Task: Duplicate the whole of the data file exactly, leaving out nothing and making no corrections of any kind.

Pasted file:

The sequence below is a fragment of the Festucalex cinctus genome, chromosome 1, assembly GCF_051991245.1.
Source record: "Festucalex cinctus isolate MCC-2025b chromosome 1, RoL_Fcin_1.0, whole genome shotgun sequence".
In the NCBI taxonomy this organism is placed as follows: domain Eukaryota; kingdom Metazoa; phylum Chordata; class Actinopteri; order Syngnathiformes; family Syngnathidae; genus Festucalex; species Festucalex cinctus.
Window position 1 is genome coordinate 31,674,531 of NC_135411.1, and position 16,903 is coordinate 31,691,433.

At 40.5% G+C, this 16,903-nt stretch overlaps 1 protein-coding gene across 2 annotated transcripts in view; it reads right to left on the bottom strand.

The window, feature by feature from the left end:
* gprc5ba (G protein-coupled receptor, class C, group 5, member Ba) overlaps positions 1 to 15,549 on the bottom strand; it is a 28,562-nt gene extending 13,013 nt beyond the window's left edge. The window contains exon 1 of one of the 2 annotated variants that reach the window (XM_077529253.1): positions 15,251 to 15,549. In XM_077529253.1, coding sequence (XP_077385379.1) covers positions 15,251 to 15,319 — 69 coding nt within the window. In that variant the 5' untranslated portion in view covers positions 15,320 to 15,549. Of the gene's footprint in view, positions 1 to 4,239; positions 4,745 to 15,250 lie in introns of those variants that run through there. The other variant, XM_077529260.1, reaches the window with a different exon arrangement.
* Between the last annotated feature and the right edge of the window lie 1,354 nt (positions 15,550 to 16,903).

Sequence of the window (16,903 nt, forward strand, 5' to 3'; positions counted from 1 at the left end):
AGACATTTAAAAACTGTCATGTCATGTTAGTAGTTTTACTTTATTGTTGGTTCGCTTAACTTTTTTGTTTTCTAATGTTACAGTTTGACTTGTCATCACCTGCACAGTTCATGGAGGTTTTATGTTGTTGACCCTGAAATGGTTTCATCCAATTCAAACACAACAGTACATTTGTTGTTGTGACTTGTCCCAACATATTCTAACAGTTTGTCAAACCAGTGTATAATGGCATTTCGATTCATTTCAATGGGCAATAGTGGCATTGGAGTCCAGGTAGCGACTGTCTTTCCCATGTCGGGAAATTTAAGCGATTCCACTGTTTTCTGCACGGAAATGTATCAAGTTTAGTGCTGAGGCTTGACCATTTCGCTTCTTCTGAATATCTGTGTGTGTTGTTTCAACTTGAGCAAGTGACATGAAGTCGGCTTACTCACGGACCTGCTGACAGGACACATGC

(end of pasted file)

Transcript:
The sequence below is a fragment of the Festucalex cinctus genome, chromosome 1, assembly GCF_051991245.1.
Source record: "Festucalex cinctus isolate MCC-2025b chromosome 1, RoL_Fcin_1.0, whole genome shotgun sequence".
In the NCBI taxonomy this organism is placed as follows: domain Eukaryota; kingdom Metazoa; phylum Chordata; class Actinopteri; order Syngnathiformes; family Syngnathidae; genus Festucalex; species Festucalex cinctus.
Window position 1 is genome coordinate 31,674,531 of NC_135411.1, and position 16,903 is coordinate 31,691,433.

At 40.5% G+C, this 16,903-nt stretch overlaps 1 protein-coding gene across 2 annotated transcripts in view; it reads right to left on the bottom strand.

The window, feature by feature from the left end:
* gprc5ba (G protein-coupled receptor, class C, group 5, member Ba) overlaps positions 1 to 15,549 on the bottom strand; it is a 28,562-nt gene extending 13,013 nt beyond the window's left edge. The window contains exon 1 of one of the 2 annotated variants that reach the window (XM_077529253.1): positions 15,251 to 15,549. In XM_077529253.1, coding sequence (XP_077385379.1) covers positions 15,251 to 15,319 — 69 coding nt within the window. In that variant the 5' untranslated portion in view covers positions 15,320 to 15,549. Of the gene's footprint in view, positions 1 to 4,239; positions 4,745 to 15,250 lie in introns of those variants that run through there. The other variant, XM_077529260.1, reaches the window with a different exon arrangement.
* Between the last annotated feature and the right edge of the window lie 1,354 nt (positions 15,550 to 16,903).

Sequence of the window (16,903 nt, forward strand, 5' to 3'; positions counted from 1 at the left end):
AGACATTTAAAAACTGTCATGTCATGTTAGTAGTTTTACTTTATTGTTGGTTCGCTTAACTTTTTTGTTTTCTAATGTTACAGTTTGACTTGTCATCACCTGCACAGTTCATGGAGGTTTTATGTTGTTGACCCTGAAATGGTTTCATCCAATTCAAACACAACAGTACATTTGTTGTTGTGACTTGTCCCAACATATTCTAACAGTTTGTCAAACCAGTGTATAATGGCATTTCGATTCATTTCAATGGGCAATAGTGGCATTGGAGTCCAGGTAGCGACTGTCTTTCCCATGTCGGGAAATTTAAGCGATTCCACTGTTTTCTGCACGGAAATGTATCAAGTTTAGTGCTGAGGCTTGACCATTTCGCTTCTTCTGAATATCTGTGTGTGTTGTTTCAACTTGAGCAAGTGACATGAAGTCGGCTTACTCACGGACCTGCTGACAGGACACATGC